Redhot dating phone
In fact, since launching in October, Tinder has spread like wildfire — a fact that, as we reported in May, has had investors and potential acquirers drooling.
Today, Tinder co-founder and CEO Sean Rad tells us, users have rated over seven billion profiles, and the app has served over 100 million matches in all (and is currently adding 1.5 million matches/day and growing, he says.) Yet, for a mobile-first startup, Tinder has been missing a huge piece of the smartphone puzzle: To date, the app has only been available on the i Phone.
Drawing on the same addictive formula behind Hot or Not, Tinder allows those in search of a date (or a little casual flirting) to swipe through Facebook-powered profiles of prospective matches, accepting or rejecting based on visual appeal.
Sure, it’s a bit superficial, but its game-ified approach to flirting is also more than a little addicting and has taken off among the Snap Chat generation, beginning with college campuses.
As we wrote earlier this summer, based on its surging popularity among young people, rumors had been circulating for months that the company has been in the process of raising a huge round of outside financing or was busy looking for a big-figure exit.
Instead of simply launching the app on the app store as is normally the case, several weeks ago, the company created a landing page for the new app, saying that they would only make Tinder for Android available once they had received one million requests (via social media).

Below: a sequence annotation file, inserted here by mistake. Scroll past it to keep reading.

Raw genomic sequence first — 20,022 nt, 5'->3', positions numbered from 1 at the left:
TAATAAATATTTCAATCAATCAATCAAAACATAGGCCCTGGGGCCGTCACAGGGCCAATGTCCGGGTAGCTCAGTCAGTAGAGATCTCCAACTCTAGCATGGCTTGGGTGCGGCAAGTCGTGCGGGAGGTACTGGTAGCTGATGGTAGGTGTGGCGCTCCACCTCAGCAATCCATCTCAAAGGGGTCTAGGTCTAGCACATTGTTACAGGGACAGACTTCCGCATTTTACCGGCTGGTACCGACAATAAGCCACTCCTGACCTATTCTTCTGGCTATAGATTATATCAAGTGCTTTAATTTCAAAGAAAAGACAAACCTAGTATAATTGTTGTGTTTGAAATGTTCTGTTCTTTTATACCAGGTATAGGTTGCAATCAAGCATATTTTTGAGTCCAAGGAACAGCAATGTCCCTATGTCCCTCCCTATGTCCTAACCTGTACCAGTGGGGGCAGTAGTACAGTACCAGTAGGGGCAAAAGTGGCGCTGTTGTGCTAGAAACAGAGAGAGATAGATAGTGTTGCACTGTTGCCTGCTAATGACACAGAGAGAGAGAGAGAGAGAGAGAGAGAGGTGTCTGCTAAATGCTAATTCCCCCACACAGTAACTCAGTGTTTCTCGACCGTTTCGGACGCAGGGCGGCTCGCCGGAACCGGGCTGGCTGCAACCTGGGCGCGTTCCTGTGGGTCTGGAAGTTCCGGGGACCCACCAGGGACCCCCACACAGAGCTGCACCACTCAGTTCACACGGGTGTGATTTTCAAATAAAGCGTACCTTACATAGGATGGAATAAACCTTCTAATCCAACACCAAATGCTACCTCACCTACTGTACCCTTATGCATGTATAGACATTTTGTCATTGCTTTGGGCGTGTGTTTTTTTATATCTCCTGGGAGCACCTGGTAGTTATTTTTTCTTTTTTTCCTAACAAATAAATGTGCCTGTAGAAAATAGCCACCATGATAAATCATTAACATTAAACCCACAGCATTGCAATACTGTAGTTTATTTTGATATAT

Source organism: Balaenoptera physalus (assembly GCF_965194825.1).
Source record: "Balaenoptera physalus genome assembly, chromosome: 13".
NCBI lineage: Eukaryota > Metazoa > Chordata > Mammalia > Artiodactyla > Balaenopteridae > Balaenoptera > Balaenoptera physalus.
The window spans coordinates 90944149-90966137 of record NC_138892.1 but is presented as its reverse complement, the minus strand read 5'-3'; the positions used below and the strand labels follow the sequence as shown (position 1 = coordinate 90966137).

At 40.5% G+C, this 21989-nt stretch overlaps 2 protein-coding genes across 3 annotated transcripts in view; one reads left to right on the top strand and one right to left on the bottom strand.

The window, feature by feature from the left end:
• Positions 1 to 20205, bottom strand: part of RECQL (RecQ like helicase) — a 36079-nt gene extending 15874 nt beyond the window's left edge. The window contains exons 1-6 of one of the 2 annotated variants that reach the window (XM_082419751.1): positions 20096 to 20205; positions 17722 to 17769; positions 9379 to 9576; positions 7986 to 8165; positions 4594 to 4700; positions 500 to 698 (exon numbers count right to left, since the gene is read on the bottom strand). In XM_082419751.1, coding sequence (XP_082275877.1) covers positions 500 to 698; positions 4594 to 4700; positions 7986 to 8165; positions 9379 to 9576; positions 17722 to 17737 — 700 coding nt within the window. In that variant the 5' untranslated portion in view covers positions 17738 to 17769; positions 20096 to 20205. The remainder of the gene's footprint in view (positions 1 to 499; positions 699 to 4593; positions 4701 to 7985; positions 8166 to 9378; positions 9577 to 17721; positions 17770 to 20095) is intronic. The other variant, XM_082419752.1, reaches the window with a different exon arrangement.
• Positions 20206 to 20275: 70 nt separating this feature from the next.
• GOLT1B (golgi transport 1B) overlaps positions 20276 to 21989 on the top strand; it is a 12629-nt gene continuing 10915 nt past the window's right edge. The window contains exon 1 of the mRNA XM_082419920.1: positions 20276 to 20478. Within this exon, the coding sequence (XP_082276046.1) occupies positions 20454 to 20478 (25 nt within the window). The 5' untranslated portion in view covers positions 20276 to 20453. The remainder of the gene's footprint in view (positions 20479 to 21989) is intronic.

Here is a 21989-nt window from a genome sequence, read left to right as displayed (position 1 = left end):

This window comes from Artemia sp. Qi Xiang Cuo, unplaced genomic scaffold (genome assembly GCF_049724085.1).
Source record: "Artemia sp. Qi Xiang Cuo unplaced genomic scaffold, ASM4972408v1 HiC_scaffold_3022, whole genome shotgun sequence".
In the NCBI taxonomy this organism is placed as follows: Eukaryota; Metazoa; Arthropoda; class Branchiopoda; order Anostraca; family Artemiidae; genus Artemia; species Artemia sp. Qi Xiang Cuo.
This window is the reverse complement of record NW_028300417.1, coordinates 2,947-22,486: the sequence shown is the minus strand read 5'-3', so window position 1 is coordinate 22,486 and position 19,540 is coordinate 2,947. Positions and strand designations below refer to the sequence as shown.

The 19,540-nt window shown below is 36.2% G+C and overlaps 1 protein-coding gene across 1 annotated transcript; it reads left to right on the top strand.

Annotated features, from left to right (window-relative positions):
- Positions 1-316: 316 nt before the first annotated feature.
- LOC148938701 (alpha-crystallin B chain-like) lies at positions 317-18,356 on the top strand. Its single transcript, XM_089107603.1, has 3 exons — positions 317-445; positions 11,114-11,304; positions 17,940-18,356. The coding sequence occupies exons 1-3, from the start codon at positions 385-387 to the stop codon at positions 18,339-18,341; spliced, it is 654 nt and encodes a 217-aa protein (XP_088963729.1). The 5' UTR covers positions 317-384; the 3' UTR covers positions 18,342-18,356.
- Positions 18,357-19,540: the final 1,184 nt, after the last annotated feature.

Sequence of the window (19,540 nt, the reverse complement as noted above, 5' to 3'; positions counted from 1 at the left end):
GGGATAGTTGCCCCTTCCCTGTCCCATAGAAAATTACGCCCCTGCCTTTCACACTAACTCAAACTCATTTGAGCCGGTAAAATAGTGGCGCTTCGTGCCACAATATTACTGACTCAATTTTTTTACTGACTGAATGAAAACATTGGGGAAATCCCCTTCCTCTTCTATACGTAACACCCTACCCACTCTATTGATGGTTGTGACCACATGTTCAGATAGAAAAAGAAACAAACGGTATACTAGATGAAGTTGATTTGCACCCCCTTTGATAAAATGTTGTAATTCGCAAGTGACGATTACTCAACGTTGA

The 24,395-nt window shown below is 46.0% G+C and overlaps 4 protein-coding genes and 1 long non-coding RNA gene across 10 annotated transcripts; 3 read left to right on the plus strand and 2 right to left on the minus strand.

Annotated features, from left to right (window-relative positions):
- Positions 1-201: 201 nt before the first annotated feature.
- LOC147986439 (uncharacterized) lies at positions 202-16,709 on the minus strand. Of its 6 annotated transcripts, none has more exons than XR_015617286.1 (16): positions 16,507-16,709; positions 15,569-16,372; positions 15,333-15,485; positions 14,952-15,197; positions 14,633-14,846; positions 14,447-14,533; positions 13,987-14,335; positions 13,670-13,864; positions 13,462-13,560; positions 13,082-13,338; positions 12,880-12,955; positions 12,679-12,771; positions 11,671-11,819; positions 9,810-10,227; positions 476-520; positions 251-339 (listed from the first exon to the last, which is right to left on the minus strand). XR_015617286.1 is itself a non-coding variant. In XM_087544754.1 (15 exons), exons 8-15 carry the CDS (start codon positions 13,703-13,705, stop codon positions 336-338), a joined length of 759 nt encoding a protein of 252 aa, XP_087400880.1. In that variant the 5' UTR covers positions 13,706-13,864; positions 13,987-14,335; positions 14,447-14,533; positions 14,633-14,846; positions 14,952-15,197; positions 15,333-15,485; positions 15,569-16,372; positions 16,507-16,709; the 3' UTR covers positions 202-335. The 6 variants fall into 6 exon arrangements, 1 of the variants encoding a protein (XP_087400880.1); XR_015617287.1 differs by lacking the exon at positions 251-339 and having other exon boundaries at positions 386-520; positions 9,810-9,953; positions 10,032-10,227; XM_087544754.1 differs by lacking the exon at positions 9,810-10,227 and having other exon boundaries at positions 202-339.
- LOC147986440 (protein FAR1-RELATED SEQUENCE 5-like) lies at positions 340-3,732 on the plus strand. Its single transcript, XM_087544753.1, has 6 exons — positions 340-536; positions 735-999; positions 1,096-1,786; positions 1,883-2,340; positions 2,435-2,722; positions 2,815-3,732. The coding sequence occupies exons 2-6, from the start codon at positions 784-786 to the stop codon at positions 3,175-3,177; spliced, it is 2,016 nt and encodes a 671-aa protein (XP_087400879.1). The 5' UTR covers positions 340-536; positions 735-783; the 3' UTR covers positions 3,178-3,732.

They haven’t quite made it to one million requests, Rad says, but with over 800K already logged, the founders decided to pull the trigger anyway.
They can “like” or pass each match as it appears and can decide to chat or meet up only when both users show interest (i.e. It’s this simple model, which encourages people to make snap judgements of each other based on a few photos and some basic profile information on mutual preferences, interests and friends, that have led Tinder users to make over 7 billion profile ratings.
For those looking for long-term, serious romance, the e Harmony and OKCupid approach is likely to have more appeal, but for younger users interested in a quick way to meet people and a casual way to flirt, Tinder has (thus far) been taking the cake.
In its port from i OS to Android, fans of the mobile dating network will be pleased to learn that there haven’t been many changes to the overall user experience, other than some requisite optimizations for its new operating system.It’s still the same model: Once a user signs in, they’re shown snapshots of local singles based on location and mutual interests.